Everolimus Improves Progression-Free Survival

Inhibition of the mammalian target of rapamycin (mTOR) is important for overcoming endocrine resistance in ER-positive breast cancer, and positive results from the BOLERO-2 trial (N Engl J Med 2012 Feb 9; 366:520) led to the approval of the mTOR inhibitor everolimus in combination with exemestane for patients who develop progressive disease after treatment with a nonsteroidal aromatase inhibitor. The importance of the mTOR signaling pathway is not restricted to endocrine-sensitive breast cancer. Preclinical data suggest that targeting human epidermal growth factor receptor-2 (HER2) and mTOR may overcome trastuzumab resistance.

Now, O'Regan and colleagues have conducted the multicenter, phase III, randomized, controlled, double-blind BOLERO-3 trial (Abstract 505) to evaluate the combination of the mTOR inhibitor everolimus, the chemotherapy agent vinorelbine, and the HER2 inhibitor trastuzumab versus vinorelbine and trastuzumab in 569 patients with HER2-positive advanced breast cancer; 84% of patients received trastuzumab in the metastatic disease setting and developed disease progression, whereas 16% developed disease progression while receiving adjuvant trastuzumab or within 12 months of receiving it. Patients could have received up to three treatment regimens for metastatic disease; 27% of patients received prior lapatinib.

The inclusion of everolimus conferred a significant improvement in progression-free survival (7.0 vs. 5.8 months; P=0.0067) but no improvement in rates of overall survival (at current follow-up), objective response, or clinical benefit. The addition of everolimus to chemotherapy (5 mg daily) was associated with toxicities similar to that seen when everolimus was combined with the AI exemestane: stomatitis, fatigue, rash, hyperglycemia, and rare pneumonitis.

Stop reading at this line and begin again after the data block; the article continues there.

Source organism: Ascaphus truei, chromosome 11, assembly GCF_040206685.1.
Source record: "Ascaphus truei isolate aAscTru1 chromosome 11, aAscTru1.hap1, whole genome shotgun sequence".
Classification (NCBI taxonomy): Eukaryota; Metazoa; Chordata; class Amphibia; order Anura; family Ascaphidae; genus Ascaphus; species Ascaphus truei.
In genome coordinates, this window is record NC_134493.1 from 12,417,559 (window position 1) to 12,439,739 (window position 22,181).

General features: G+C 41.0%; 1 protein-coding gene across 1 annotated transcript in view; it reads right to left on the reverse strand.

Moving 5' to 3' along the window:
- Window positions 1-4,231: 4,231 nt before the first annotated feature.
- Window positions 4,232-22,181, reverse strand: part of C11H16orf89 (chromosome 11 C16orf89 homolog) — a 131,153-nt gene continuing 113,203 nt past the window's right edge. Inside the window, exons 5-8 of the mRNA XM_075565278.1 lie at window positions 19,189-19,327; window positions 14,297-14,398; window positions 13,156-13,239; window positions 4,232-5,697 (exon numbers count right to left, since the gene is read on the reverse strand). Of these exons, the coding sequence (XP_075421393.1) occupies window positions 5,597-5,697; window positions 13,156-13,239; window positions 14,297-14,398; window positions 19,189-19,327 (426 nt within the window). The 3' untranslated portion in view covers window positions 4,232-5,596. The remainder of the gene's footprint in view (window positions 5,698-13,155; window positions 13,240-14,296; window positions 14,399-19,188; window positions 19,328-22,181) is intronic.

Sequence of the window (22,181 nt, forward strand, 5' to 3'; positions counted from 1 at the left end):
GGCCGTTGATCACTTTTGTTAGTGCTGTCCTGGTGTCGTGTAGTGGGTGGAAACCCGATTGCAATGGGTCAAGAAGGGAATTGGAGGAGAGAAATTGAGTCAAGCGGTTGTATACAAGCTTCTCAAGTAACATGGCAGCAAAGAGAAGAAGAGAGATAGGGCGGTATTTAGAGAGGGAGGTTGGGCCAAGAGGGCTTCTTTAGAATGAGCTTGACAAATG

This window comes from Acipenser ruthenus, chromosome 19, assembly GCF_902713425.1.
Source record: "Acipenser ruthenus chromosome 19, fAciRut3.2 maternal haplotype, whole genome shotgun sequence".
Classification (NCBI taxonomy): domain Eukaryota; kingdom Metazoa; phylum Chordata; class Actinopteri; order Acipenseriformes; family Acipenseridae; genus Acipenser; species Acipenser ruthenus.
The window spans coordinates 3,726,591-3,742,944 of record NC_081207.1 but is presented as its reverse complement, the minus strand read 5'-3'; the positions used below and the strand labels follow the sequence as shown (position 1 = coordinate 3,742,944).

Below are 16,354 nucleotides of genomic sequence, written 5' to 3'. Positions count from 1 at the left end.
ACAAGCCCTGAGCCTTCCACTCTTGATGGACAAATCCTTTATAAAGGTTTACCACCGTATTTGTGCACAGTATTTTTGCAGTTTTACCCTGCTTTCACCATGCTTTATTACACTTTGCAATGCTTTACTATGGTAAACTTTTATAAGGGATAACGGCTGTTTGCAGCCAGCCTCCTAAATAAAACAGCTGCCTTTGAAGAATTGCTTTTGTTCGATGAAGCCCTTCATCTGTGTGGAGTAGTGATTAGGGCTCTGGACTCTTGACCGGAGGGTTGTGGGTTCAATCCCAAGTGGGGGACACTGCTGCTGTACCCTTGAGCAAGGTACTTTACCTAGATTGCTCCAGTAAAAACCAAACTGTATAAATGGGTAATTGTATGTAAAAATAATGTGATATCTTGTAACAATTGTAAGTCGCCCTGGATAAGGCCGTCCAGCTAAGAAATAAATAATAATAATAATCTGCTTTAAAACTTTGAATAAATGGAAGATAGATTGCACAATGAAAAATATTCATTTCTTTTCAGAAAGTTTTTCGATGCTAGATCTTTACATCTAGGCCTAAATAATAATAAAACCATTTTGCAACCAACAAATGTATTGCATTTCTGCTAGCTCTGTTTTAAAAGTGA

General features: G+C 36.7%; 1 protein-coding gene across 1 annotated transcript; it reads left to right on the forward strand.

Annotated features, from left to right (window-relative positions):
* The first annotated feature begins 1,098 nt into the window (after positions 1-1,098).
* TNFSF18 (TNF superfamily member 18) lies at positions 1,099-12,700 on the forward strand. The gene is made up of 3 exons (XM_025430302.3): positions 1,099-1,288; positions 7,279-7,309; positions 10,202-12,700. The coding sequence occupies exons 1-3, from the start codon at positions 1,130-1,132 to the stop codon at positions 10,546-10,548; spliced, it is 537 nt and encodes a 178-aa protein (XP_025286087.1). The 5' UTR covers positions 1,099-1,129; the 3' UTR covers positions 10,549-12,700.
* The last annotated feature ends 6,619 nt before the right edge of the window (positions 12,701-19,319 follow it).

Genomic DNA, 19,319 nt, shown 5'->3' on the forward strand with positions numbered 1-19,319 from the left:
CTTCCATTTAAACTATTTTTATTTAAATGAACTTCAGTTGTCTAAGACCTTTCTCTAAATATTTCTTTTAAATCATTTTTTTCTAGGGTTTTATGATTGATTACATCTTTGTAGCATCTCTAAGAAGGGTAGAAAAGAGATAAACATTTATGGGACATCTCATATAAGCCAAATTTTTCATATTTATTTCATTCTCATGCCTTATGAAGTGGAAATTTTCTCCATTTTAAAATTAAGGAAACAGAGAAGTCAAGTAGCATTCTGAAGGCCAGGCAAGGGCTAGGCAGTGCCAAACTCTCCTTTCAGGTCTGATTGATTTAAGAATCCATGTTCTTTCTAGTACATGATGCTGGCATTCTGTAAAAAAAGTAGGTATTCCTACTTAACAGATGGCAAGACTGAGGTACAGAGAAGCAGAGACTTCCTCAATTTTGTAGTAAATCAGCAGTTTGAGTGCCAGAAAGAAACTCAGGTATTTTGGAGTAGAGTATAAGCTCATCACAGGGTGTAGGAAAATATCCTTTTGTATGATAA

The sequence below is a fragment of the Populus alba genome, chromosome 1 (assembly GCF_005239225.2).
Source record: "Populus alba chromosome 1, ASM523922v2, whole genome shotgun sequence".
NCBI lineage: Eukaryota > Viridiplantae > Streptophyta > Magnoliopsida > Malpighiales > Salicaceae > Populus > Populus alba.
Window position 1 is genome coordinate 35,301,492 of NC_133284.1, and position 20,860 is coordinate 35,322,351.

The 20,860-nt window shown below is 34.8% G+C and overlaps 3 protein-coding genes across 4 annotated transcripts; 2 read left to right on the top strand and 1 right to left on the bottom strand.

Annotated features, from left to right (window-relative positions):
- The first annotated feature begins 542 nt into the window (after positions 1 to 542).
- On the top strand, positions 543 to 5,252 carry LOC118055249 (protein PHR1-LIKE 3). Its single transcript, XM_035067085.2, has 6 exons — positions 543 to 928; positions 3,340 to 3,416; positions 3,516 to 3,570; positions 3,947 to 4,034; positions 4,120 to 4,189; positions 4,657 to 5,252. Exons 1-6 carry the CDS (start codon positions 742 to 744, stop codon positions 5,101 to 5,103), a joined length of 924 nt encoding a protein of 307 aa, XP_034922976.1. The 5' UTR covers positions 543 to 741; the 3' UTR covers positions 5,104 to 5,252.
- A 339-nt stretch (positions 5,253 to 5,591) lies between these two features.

The combination of everolimus, vinorelbine, and trastuzumab may provide yet another option for patients with HER2-positive metastatic breast cancer. But, if approved, it will likely be positioned after both first-line trastuzumab, pertuzumab, and a taxane and second-line trastuzumab emtansine (T-DM1; JW Oncol Hematol Feb 26 2013). Other treatment considerations in this space include lapatinib and capecitabine, alternative trastuzumab/chemotherapy combinations, and the combination of trastuzumab and lapatinib.

  • Disclosures for William J. Gradishar, MD at time of publication Consultant / Advisory board Biologics, Inc.; Celgene; Myriad; Novartis Grant / research support Breast Cancer Research Fund Editorial boards Clinical Breast Cancer; Journal of Clinical Oncology; Oncology

Your Comment

(will not be published)

Filtered HTML

  • Allowed HTML tags: <a> <em> <strong> <cite> <blockquote> <code> <ul> <ol> <li> <dl> <dt> <dd>
  • Web page addresses and e-mail addresses turn into links automatically.
  • Lines and paragraphs break automatically.

Plain text

  • No HTML tags allowed.
  • Web page addresses and e-mail addresses turn into links automatically.
  • Lines and paragraphs break automatically.
Do you have any conflict of interest to disclose?
CAPTCHA
This question is for testing whether you are a human visitor and to prevent automated spam submissions.
Image CAPTCHA
Enter the characters shown in the image.

Vertical Tabs

* Required

Reader comments are intended to encourage lively discussion of clinical topics with your peers in the medical community. We ask that you keep your remarks to a reasonable length, and we reserve the right to withhold publication of remarks that do not meet this standard.

PRIVACY: We will not use your email address, submitted for a comment, for any other purpose nor sell, rent, or share your e-mail address with any third parties. Please see our Privacy Policy.

Advertisement
Advertisement
Advertisement